Nowadays, roads in Korean cities are full of cars. Twenty-million automobiles are registered in Korea and a number of municipalities have constantly built traffic infrastructures. In these circumstances, there have been a series of complaints related to traffic. For instance, according to Embrain, a research company, nine out of 10 people have severely complained about parking issues, and over 2,000 thousand traffic accidents have occurred in Korea.
Especially, most victims of such “hell” traffic are pedestrians. In Korea, fatalities caused by traffic accidents were 3,781 in 2018, and surprisingly, 40 percent of them were pedestrians. This is quite serious in that Korea has the highest percentage of pedestrian deaths among the Organization of Economic Cooperation and Development (OECD) member countries and so numerous pedestrians get threats to their physical and mental health.
When I took a highway design course last term, an idea that the instructor suggested to students led me to write this article: “activation of on-street parking.” His opinion was as follows; “Urban places where people want to live should be built to a human scale. To make urban areas into a more human-oriented space, the presence of parked cars and trees along the edge of the sidewalk will shield people from traffic and it will result in human-friendly cities.” For citizens who do not drive vehicles, it sounds reasonable in that human beings have a priority of urban management and this fact can guarantee citizens the protection by human-scale infrastructures and policies.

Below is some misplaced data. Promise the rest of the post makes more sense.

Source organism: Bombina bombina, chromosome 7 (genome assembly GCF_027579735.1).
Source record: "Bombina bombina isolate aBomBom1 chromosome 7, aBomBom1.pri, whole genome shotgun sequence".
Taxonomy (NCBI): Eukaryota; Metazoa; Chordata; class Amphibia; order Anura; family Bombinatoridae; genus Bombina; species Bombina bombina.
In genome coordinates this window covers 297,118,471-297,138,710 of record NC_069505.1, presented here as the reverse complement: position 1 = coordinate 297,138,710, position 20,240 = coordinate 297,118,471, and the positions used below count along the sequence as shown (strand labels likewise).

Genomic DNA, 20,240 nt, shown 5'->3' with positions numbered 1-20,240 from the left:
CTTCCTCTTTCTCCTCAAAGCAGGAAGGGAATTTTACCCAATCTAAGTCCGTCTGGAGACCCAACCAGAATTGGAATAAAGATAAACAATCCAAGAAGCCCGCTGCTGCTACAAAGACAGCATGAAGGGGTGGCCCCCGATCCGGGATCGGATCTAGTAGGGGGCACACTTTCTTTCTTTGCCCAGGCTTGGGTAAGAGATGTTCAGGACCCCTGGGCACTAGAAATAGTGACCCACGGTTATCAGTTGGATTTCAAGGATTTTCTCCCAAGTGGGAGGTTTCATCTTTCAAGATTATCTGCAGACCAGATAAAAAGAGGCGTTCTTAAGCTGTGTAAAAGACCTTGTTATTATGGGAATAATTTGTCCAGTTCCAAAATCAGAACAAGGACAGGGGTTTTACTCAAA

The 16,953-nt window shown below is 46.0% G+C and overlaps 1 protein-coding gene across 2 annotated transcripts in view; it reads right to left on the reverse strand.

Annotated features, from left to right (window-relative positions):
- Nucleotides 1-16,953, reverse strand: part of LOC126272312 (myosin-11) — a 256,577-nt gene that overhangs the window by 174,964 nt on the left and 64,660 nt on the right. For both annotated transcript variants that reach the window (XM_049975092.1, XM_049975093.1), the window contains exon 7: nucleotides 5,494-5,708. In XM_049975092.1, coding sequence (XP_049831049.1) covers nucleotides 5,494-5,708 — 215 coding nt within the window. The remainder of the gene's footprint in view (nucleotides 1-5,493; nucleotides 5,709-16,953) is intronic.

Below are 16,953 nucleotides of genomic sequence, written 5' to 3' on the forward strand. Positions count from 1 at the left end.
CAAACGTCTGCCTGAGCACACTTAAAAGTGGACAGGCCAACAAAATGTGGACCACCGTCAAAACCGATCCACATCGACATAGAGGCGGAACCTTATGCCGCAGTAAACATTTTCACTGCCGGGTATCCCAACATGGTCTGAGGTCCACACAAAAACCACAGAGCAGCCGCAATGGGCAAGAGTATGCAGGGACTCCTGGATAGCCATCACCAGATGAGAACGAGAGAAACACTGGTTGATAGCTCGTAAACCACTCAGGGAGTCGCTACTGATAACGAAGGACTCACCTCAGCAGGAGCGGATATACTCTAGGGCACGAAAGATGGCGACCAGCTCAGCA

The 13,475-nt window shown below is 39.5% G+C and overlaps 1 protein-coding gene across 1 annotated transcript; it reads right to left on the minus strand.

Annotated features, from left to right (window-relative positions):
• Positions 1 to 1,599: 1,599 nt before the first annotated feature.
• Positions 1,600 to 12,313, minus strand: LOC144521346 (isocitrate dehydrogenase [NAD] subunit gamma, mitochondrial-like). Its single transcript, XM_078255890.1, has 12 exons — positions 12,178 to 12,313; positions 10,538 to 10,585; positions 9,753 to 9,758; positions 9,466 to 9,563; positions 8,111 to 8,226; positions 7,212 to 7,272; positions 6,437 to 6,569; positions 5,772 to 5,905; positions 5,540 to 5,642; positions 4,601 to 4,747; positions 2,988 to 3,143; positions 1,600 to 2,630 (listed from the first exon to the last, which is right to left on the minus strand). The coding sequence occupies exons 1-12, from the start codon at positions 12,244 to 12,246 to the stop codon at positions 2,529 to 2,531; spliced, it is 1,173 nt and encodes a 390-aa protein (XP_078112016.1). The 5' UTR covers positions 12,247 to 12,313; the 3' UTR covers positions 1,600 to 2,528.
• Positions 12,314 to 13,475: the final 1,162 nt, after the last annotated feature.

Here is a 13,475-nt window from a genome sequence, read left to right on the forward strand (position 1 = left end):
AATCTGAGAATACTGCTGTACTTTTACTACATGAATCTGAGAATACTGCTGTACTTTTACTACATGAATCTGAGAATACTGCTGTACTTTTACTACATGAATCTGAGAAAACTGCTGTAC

However, for citizens who usually drive, it sounds cumbersome in that they have to endure heavy traffic jams caused by on-street parking and an unexpected increase in time duration of commuting. Thus, drivers have started to make maledictions of on-street parking, asserting that they are a host of logjams. A fact that there are 20 million car owners in Korea cannot be ignored by the politicians and policymakers. They tend to think that driver-oriented policies are more attractive to the public and pronounced for their features than human-oriented policies. Therefore, we cannot expect human-scale in roads and we cannot be protected by parked cars and trees from automobiles.
Citizens and professionals of urban studies must think about this situation seriously. The city should be built not for cars and buildings but for human beings. However, since the Industrial Revolution era, human beings were deprived of their “throne” of cities, and they have been overwhelmed by skyscrapers and countless automobiles. Consequently, pedestrians in Korea have no choice but to keep watching out for the cars that are speeding by.
To protect non-drivers from scudding cars and to make human-oriented cities, on-street parking should be activated. Although it will take quite a while for many people to absorb this concept, city scholars and even citizens need to change their mind to construct human-friendly cities and take actions by activating on-street parking.